From the Telegraph's obituary of John Burrows, an intelligence officer who spent part of the war working at Bletchley Park:
In August 1939 he married Enid Carter, an employee of the British Sugar Corporation, and a few weeks later, on the outbreak of war, he volunteered for the Intelligence Corps. "When I joined the Army, I was a teacher of modern languages," he said. "I admitted to a working knowledge of German and was immediately posted to Singapore."
Relatedly, today's paper also carries an obituary for Phyllis Thom, who, like my grandfather, spent most of the war in a Japanese POW camp:
By 1944 death had become an everyday occurrence, and entries from Phyllis Briggs's diaries of the time convey the mixture of tragedy and black comedy that were characteristic of camp life.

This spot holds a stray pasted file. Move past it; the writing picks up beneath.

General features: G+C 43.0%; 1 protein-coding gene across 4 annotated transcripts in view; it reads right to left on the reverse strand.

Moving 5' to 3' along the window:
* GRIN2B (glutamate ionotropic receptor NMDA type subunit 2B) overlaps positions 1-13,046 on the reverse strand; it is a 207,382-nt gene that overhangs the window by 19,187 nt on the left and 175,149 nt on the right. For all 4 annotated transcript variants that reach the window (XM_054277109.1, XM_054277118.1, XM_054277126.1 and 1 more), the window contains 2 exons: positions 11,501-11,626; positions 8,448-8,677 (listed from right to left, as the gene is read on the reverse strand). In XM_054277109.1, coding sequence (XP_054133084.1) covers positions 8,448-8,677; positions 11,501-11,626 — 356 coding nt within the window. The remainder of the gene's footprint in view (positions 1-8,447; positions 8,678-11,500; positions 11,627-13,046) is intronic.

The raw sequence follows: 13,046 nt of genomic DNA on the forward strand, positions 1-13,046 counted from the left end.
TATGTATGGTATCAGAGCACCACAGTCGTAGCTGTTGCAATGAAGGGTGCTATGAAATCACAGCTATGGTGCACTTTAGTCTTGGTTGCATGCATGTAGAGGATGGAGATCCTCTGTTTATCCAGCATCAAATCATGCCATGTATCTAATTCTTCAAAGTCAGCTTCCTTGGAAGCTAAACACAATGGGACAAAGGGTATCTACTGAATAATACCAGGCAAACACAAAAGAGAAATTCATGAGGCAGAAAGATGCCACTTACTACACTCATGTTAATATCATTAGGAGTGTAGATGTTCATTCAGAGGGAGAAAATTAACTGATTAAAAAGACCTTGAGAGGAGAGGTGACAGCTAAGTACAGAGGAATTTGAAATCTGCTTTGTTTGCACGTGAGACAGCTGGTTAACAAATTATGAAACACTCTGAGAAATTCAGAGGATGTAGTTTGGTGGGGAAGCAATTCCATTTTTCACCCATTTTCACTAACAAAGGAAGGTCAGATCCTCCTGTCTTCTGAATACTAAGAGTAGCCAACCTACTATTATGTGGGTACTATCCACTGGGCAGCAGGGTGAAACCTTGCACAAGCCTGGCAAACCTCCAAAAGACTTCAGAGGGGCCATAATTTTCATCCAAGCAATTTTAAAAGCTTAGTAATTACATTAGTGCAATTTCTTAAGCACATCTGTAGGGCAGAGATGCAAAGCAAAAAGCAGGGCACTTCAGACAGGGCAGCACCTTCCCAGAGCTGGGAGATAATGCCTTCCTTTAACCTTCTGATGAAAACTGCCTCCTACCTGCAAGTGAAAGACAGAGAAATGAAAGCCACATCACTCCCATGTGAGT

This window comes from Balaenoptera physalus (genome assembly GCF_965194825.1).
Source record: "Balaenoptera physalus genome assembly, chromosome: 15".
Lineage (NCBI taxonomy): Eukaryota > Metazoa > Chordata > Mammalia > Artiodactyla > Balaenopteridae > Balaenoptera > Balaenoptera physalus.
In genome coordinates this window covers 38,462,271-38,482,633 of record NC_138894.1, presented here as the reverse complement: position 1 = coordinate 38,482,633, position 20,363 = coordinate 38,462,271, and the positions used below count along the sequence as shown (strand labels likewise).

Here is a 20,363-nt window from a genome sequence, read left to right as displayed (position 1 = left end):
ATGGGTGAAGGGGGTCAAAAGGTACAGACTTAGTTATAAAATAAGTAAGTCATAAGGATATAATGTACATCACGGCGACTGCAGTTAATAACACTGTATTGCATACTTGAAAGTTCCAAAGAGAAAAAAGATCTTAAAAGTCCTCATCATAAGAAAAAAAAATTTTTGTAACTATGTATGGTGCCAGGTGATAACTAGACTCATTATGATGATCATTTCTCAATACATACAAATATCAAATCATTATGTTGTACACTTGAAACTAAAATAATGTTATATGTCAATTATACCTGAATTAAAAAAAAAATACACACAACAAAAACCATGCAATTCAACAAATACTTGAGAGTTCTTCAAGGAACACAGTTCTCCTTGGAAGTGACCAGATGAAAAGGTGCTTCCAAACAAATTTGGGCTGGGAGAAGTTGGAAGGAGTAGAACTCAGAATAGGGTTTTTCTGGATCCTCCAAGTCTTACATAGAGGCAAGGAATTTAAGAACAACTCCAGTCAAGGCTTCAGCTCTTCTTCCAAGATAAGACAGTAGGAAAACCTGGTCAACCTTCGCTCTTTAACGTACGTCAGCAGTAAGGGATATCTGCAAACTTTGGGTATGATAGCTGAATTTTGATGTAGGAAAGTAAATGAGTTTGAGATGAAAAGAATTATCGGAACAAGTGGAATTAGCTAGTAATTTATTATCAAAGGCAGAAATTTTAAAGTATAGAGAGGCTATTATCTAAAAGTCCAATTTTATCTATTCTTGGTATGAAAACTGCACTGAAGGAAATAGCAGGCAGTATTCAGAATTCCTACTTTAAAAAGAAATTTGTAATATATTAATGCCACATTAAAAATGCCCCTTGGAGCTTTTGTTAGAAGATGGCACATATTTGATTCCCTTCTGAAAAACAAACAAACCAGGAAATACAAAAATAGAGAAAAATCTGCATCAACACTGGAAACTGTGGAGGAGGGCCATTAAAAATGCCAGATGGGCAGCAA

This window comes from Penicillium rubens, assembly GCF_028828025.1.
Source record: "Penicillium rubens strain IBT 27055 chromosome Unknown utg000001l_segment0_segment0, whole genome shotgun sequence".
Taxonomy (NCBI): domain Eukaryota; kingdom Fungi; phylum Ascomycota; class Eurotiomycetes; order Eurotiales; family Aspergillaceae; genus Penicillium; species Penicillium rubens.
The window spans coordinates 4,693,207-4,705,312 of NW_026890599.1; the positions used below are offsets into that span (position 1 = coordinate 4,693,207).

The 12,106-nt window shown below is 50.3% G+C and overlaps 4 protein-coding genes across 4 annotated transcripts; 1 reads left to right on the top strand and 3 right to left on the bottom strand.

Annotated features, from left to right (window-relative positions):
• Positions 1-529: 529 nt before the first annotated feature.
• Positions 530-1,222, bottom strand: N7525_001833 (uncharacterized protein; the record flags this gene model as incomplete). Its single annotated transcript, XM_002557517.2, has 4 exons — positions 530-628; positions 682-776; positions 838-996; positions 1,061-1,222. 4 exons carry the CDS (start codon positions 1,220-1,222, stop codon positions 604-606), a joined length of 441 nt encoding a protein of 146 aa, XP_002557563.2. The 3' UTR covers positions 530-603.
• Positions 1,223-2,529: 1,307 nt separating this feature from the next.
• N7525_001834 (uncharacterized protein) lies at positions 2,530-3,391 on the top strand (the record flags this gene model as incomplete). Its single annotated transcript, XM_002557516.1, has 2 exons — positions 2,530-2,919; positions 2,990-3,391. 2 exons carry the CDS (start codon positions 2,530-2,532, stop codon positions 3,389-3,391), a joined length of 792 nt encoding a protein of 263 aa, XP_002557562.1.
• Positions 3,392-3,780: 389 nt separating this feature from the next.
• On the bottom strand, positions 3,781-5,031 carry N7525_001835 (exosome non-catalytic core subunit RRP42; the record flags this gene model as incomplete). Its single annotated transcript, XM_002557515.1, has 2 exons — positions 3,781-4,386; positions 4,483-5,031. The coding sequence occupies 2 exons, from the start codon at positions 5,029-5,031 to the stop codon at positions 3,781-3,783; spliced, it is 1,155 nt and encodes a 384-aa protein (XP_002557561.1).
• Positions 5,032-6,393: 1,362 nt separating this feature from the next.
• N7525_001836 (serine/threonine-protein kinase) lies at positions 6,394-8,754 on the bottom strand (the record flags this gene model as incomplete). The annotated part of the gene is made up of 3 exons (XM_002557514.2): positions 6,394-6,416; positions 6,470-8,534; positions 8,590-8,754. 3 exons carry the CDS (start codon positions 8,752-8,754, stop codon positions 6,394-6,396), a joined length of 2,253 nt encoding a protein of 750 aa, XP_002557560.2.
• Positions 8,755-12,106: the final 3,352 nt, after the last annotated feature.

"May 3 1944: Mrs Colley ill. Mrs MacLelland died. May 11: Mrs Curran Sharp died. I ate chopped banana skins for the first time, which helped to fill a corner. Every day fresh orders from the Japs about gardening and grass cutting. July 4: Felt ill and fainted again. The Japs complain that the children pull faces and laugh at them. More threats to cut rations. Mackenzie ill with dysentery. July 19: Still no rain – water ration reduced. Baby Darling died very suddenly. July 27: Grace Guer died. She had only been ill four days – a great shock to us all. She was young and pretty and had kept fairly fit. A high official visited the camp so we had to do up the dormitories and sweep the road. July 31: Capt Siki made a speech – the black market must stop – we continue to work hard and we must obey all orders."
At one stage there were so many dying that the grave diggers could not keep up: "In the end the children were the strongest and it was they who did the digging."